Memory_3_(student)_Spr08[1]

Memory_3_(student)_Spr08[1] - Retrieval Is_forgetting...

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Retrieval Is “_forgetting_” really just a retrieval problem? I. Explicit Retrieval A. Recall 1. Free Recall : --spontaneous retrieval --subjective__ organization (Bousfield; 1953) 2. Cued Recall --provide some retrieval cue (e.g., first letter, category hints; first word of paired associates) B. Recognition 1. Absolute_ judgment -“Was this item in the original stimulus list?” 2. Forced__ choice recognition Multiple choice. Right known as targets, wrong known as foils. Shepard (1967) 540 words : ½ high frequency ( child, office ) ½ very low freq. ( ferule, wattled ) Recognition test : Hi F Target – Hi F Foil 82.1% Hi F Target – Low F Foil 86.7% Low F Target – Hi F Foil 93%
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Low F Target – Low F Foil 92% Word Frequency Effect High frequency are better recalled, low frequency less. 612 sentences : 89% recognition 612 color pictures : 2 hours: 99.7% 3 days: 92% 7 days: 87% 120 days: 57.7% Picture Superiority Effect 3. Continuous running recognition task --Implicit Associative Response Frost, elm, ice, birch, ice … cedar, warm, frost, temperature … oak, cold Go thru the list and determine whether or not that word has been said in the previous listing… frost N, elm N, ice N, birch N, ice Y, cedar N, warm N, frost Y, temperature N, oak N, cold (*) * the user will think that cold was in the list because it is so closely related to ice and frost. They begin to believe it was in the list therefore giving a false positive. II. Implicit Retrieval A. Relearning --Ebbinghaus: calculate “savings:” Number of trials to learn information originally, divided by number of trials to relearn (E.g., 22/11 = 50% savings)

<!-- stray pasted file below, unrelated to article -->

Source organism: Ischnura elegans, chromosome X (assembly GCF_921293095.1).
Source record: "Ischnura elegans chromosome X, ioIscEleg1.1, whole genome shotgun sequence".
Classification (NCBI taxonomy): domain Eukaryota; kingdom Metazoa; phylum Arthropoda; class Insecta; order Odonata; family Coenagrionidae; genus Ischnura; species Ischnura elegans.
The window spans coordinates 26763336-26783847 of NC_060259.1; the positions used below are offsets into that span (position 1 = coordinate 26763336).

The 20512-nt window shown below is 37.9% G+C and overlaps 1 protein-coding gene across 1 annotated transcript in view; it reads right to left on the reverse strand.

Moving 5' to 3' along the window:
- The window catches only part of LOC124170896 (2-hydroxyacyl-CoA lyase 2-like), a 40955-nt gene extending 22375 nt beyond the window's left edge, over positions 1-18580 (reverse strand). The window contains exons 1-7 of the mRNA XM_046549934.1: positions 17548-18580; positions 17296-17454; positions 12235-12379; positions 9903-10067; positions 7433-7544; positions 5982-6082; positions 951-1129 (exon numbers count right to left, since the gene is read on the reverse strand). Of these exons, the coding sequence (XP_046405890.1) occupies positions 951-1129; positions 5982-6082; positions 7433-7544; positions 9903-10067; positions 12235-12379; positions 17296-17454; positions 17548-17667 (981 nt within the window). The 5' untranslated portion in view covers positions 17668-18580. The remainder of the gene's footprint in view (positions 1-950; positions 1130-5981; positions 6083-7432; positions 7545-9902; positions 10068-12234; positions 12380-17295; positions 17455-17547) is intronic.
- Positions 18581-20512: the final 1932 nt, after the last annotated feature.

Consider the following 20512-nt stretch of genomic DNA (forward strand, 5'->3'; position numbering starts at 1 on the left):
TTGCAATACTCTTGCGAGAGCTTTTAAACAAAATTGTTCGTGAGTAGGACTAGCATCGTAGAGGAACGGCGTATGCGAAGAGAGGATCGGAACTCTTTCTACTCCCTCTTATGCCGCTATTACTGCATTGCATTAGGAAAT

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First list: can recall everything, 6 minutes to memorize all nonsense syllables. 30 days later, he can’t remember anything, but it only to him 3 minutes to relearn it. They found that you might not be able to explicitly retrieve that information, it’s not hard to learn the task again. --Burtt (1941) & Oedipus Tyrranus: Each 20-line passage read 90 consecutive days to his son (beginning at 15 mos. to 33 mos.) Based on a study he did with his son At 15 months, he read 20 lines in Greek for 90 days. Son later tested on trials to recite OLD vs. NEW 20-line Passages At 8 ½ the father retests him with Old vs. New. It takes him 27% fewer trials to learn the old passage. So clearly the information he was exposed to as a toddler STUCK. Savings at age : 8.5 years: 27% fewer trials 14: 14% 18: 0% By the time he’s 18, the information has disappeared. B. Fragment (or Word Stem) Completion Amnesia patients --“CANOE” appears on list; subject does not recall “canoe” --when then asked to complete the fragment CAN_____ with the first word that comes to mind, gives “CANOE” (& other words on list) more often than chance Can’t spontaneously retrieve information, but in subtle ways they can.
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C. “Guilty Knowledge” Test Lie detector test \/ doesn’t work for psychopaths, or tense people --show different galvanic skin response response (GSR) to familiar stimuli, even if claimed that person doesn’t remember the face/information When used in memory things, show face/people and tell them to try and recall the pictures, they really can’t. When hooked up to the
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